The Castle covers an area of about 5 hectares (13 acres) and contains the magnificent State Apartments, furnished with treasures from the Royal Collection. St George's Chapel, a spectacular and beautiful ecclesiastical building, and the burial place of 10 monarchs (sadly photography is not allowed inside either).

Windsor Castle

Windsor Castle (St George's Chapel on the left)

Windsor Castle

Windsor Castle

In addition, which we didn’t visit on this occasion, are Queen Mary's Dolls House, “a masterpiece in miniature”, and the Drawings Gallery which features exhibitions. For more information about visiting Windsor Castle, there are a few websites you can use – these two seemed quite useful:

Being a reasonable train journey away from the Big Smoke, we decided that our touristy day would be only enhanced by a trip to London’s West End. Getting off the tube at Piccadilly Circus you are treated to all the sights you would expect of the West End – the lights, the street performers, the theatres and theatre goers. Even with no booking and a low budget you can enjoy the West End, we simply strolled along absorbing the atmosphere until we were offered a flyer for reduced entry fee into the Soho Comedy Club. Perfect!

The next day was our wild-card day. West Wycombe may not be in quite the same league as London and Windsor Castle on the tourism scale, but if a sign for “Hell Fire Caves” doesn’t capture your imagination then, well…

West Wycombe is an incredibly pretty, Olde Worlde English village. Despite its tiny size, it plays host to not only the caves but also West Wycombe Hill, which dominates the local landscape, topped as it is with an 18th Century mausoleum and St Lawrence's Church – the church in turn is topped with a golden globe which has become a local symbol.

The Dashwood Mausoleum

St Lawrence's Church's Golden Globe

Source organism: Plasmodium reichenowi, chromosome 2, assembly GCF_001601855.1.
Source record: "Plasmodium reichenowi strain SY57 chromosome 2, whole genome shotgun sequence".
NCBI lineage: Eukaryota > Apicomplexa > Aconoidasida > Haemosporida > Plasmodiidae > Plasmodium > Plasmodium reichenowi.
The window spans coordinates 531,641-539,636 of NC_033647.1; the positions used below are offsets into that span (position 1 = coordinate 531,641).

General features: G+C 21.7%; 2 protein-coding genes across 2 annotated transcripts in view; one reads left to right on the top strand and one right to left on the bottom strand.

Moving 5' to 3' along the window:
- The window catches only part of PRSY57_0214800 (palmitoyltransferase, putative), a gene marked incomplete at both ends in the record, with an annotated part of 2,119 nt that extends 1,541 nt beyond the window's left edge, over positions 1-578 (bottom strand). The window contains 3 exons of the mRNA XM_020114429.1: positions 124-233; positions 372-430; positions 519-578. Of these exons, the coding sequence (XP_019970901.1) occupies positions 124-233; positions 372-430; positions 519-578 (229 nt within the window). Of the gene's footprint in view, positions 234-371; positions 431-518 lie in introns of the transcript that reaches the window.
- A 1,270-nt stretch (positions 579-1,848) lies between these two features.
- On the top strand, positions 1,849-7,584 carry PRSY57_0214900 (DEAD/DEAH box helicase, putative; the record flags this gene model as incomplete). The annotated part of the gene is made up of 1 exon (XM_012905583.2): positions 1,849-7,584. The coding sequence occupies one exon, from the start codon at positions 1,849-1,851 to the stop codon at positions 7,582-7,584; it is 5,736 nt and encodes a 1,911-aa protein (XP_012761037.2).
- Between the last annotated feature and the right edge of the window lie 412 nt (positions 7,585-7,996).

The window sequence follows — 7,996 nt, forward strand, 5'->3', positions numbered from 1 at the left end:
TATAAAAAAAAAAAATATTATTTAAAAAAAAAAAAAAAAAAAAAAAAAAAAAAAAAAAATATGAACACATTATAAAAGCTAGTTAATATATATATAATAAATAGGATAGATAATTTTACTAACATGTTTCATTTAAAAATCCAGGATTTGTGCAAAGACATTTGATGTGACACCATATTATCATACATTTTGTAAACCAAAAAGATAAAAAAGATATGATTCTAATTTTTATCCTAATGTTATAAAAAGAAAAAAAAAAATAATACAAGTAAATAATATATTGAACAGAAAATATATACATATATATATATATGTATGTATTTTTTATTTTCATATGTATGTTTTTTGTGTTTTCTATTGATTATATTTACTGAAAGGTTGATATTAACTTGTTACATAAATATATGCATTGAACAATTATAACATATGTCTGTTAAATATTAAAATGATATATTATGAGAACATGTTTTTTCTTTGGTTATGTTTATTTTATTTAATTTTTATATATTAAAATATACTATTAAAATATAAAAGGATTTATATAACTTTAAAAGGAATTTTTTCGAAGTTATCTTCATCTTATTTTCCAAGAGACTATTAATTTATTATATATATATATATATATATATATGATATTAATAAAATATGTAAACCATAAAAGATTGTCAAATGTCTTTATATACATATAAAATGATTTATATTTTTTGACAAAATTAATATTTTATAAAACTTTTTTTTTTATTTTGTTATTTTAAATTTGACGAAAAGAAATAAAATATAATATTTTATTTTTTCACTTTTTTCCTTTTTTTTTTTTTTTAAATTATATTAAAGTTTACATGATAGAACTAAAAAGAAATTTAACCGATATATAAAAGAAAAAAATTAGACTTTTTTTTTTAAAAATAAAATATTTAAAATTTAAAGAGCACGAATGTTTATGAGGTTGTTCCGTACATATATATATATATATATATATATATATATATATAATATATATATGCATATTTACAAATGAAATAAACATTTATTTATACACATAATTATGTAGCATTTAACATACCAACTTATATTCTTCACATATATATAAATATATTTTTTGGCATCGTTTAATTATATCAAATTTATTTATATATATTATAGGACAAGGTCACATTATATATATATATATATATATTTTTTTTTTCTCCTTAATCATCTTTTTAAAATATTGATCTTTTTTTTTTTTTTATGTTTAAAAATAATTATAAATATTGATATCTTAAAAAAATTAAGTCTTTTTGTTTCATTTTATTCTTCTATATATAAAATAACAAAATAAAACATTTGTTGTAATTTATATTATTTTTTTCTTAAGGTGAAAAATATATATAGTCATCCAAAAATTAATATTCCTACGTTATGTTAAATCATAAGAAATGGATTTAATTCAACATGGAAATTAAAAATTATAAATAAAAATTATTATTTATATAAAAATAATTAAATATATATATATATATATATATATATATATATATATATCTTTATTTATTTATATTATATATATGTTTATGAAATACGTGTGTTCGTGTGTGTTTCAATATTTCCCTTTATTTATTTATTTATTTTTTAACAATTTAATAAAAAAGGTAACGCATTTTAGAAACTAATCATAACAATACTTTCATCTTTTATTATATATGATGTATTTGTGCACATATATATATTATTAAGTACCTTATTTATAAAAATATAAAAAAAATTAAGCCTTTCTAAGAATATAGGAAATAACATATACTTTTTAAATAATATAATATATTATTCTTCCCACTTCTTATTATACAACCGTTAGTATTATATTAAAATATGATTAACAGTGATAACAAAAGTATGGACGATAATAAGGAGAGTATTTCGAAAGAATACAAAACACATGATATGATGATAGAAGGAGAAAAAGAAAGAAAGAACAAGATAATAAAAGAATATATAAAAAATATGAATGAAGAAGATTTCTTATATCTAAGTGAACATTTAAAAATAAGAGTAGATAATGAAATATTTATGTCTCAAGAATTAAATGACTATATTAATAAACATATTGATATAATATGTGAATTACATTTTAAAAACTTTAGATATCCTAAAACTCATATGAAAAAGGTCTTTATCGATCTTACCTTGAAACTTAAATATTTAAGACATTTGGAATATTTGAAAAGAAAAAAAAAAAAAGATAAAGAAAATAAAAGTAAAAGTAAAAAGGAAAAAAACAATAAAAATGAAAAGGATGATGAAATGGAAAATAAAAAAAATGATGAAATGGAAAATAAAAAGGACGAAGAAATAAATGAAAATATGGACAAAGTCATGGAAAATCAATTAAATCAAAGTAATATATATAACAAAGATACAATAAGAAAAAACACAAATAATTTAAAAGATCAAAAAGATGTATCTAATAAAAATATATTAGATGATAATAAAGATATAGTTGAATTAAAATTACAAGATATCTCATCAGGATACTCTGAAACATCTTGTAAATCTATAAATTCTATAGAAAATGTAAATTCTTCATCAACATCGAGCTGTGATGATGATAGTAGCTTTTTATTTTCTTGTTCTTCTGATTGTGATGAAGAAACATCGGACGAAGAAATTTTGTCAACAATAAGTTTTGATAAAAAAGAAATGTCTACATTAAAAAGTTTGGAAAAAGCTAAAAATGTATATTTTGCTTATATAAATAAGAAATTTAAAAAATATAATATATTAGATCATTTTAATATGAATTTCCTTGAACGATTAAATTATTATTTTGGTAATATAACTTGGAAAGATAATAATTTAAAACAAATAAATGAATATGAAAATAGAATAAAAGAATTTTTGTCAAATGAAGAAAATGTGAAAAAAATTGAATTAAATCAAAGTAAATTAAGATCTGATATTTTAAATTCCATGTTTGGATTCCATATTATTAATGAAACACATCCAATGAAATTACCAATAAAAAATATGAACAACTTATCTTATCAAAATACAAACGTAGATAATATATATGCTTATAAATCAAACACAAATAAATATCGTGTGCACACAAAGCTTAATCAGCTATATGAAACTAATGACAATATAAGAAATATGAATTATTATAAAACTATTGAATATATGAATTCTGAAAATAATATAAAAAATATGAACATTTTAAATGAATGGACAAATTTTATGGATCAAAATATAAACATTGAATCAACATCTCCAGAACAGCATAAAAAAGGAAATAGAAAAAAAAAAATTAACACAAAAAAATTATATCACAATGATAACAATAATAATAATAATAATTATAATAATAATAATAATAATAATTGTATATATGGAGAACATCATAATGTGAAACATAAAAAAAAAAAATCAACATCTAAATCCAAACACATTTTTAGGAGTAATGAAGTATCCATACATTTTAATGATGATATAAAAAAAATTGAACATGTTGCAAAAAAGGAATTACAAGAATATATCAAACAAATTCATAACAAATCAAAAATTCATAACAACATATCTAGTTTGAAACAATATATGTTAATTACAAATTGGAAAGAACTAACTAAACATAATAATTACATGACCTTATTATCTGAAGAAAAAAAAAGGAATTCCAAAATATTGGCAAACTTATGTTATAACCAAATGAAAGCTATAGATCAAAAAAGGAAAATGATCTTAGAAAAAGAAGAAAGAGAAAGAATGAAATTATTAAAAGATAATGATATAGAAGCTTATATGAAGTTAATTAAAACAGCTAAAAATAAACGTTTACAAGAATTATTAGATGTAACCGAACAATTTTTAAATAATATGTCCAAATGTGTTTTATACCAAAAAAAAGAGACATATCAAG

Inside - the church ceiling

Reference to a Dashwood inside the church

We parked in the garden centre at the base of the hill, where we fortified ourselves with tea and cake (more cake? Well, we were on holiday…) before walking up the hill to the church. It’s not a massive hill, but the flatness around it means it does command superb views, and with the large town of High Wycombe so nearby it’s amazing how the view is almost all green. You can climb up the church tower for a mere £2 as well, for an even better view. The church is quite Italianate in décor once inside, and as well as commemorative plaques to those souls lost in the World Wars, you can find references throughout to the Dashwoods, the local noble family. Francis Dashwood, 15th Baron le Despencer (who was in fact educated at Eton!) was responsible for both this church and the caves.

Hell Fire Caves

Hell Fire Caves

Hell Fire Caves

The caves are really not much more than tunnels leading underground with some waxwork models and some fake stalactites and stalagmites, but are unusual nonetheless. The reason for their existence seems to vary from account to account, maybe to provide employment to local people during a hard period, or to quarry the chalk for the building of a road, or other reasons… Whatever the reason, they were definitely used for visitors even from the early stages, and also for meeting of the notorious and mysterious Hell Fire Club, with such distinguished members as the Earl of Sandwich, and occasional visits from Benjamin Franklin. The history of it makes for an interesting read though – English eccentricity at its best, and the entry price is not too steep. There’s also a café where you can indulge in more tea and cake…

The entrance to Hell Fire Caves, with cafe

Also available to visit, though closed when we were there, is West Wycombe Park – a country house built between 1740 and 1800. Originally conceived as a pleasure palace for Francis Dashwood, the mansion is set within an 18th-century landscaped park containing many small temples and follies and is often used in TV and films. And the eccentricity did not die out with the 15th Baron back in the 1700s – in the late 20th century Sir Francis Dashwood (11th Baronet) acquired a huge equestrian sculpture, installed as the focal point of a long tree lined vista from the house. On close inspection, it proves to be a fibre glass prop found at Pinewood Studios, and paid for with 12 bottles of champagne! (Apparently the local Planning Authority was furious, but lost their action to have it removed…)

Amazing what fantastic travel experiences you can have within striking distance of your own home (or a friend’s home of course). I must do it more often!